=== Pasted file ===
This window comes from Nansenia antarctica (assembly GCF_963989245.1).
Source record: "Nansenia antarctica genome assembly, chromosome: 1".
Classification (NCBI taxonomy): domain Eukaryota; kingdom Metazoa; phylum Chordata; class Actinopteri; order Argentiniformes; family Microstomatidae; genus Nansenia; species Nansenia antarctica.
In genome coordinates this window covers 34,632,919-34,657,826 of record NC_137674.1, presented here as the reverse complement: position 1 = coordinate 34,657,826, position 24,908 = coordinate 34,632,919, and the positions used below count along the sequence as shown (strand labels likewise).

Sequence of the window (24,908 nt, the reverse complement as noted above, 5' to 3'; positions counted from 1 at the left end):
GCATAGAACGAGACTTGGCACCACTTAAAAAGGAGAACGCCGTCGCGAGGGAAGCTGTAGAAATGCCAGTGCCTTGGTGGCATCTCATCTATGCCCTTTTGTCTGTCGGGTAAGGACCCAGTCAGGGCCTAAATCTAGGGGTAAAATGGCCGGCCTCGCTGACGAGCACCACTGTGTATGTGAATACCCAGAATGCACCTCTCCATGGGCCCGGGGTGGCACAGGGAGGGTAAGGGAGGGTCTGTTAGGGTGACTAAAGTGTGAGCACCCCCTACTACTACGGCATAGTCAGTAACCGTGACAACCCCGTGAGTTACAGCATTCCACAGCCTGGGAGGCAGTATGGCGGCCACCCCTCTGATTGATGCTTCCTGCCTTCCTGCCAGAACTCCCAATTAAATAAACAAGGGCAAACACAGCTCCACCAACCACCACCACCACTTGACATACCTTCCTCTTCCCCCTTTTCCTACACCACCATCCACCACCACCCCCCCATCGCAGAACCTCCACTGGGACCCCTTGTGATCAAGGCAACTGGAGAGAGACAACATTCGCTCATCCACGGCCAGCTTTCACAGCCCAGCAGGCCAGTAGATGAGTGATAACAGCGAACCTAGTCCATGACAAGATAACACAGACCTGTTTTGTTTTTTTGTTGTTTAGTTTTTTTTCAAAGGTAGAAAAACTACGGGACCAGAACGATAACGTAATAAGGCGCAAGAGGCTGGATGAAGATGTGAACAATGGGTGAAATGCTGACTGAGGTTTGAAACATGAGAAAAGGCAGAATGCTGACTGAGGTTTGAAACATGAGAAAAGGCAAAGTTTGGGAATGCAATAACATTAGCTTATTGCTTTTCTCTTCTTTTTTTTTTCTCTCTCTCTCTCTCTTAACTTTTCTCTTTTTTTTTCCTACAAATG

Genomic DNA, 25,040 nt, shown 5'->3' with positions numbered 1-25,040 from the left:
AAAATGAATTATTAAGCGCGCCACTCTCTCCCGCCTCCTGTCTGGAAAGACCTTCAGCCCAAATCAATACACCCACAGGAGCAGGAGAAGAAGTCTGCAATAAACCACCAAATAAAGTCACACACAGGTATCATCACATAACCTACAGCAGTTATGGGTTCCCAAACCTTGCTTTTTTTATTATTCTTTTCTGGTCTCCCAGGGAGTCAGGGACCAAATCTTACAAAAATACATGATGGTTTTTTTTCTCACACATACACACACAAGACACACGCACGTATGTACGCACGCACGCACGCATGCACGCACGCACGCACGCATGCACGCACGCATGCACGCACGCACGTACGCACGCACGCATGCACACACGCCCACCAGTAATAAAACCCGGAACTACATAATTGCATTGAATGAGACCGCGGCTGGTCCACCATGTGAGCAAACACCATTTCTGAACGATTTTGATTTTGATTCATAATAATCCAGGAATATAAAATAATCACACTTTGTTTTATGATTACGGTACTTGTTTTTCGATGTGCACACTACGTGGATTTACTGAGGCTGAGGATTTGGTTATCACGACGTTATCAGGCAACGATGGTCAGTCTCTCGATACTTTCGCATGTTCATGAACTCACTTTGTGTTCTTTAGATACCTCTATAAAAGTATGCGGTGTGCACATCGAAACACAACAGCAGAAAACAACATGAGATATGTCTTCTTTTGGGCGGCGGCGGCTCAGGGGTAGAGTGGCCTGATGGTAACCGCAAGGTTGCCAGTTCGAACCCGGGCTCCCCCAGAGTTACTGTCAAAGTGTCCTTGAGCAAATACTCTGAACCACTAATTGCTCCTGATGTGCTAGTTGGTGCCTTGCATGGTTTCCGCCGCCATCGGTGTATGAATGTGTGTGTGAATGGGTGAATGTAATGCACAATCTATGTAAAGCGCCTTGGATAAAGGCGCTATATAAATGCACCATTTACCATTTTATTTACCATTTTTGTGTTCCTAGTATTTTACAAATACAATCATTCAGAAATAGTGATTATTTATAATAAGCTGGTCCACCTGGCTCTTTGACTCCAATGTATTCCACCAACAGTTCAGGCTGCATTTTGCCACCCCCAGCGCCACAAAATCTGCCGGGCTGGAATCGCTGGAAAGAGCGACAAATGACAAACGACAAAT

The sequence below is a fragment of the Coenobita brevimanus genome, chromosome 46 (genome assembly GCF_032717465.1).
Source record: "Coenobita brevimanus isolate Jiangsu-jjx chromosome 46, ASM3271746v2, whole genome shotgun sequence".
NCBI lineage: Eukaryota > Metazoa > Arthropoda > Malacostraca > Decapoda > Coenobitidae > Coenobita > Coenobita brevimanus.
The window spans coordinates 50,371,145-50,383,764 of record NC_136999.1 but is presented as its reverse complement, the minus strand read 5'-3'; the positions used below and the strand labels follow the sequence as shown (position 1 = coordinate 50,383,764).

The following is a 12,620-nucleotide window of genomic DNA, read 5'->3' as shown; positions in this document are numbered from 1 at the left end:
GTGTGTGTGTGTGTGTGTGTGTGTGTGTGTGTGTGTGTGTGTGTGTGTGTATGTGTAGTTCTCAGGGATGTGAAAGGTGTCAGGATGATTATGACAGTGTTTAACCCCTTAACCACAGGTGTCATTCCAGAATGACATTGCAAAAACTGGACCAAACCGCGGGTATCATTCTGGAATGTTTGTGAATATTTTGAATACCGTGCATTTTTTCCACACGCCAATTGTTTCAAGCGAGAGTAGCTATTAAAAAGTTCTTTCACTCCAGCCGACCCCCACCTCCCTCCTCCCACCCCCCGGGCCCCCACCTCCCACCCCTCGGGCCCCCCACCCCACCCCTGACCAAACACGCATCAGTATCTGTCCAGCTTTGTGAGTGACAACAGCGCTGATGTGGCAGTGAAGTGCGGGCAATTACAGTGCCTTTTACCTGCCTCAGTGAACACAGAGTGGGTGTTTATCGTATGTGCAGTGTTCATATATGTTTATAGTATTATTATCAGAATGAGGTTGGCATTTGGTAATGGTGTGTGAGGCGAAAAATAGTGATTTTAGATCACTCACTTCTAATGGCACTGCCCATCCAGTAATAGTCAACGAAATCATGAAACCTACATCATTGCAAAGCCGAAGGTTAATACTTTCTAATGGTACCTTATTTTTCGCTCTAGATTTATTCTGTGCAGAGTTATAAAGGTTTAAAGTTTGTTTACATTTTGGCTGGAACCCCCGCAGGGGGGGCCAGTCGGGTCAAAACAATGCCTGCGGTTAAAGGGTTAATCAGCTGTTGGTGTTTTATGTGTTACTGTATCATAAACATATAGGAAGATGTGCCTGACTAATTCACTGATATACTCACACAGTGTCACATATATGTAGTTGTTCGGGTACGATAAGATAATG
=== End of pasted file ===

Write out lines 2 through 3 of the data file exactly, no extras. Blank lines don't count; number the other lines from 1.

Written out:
Source record: "Nansenia antarctica genome assembly, chromosome: 1".
Classification (NCBI taxonomy): domain Eukaryota; kingdom Metazoa; phylum Chordata; class Actinopteri; order Argentiniformes; family Microstomatidae; genus Nansenia; species Nansenia antarctica.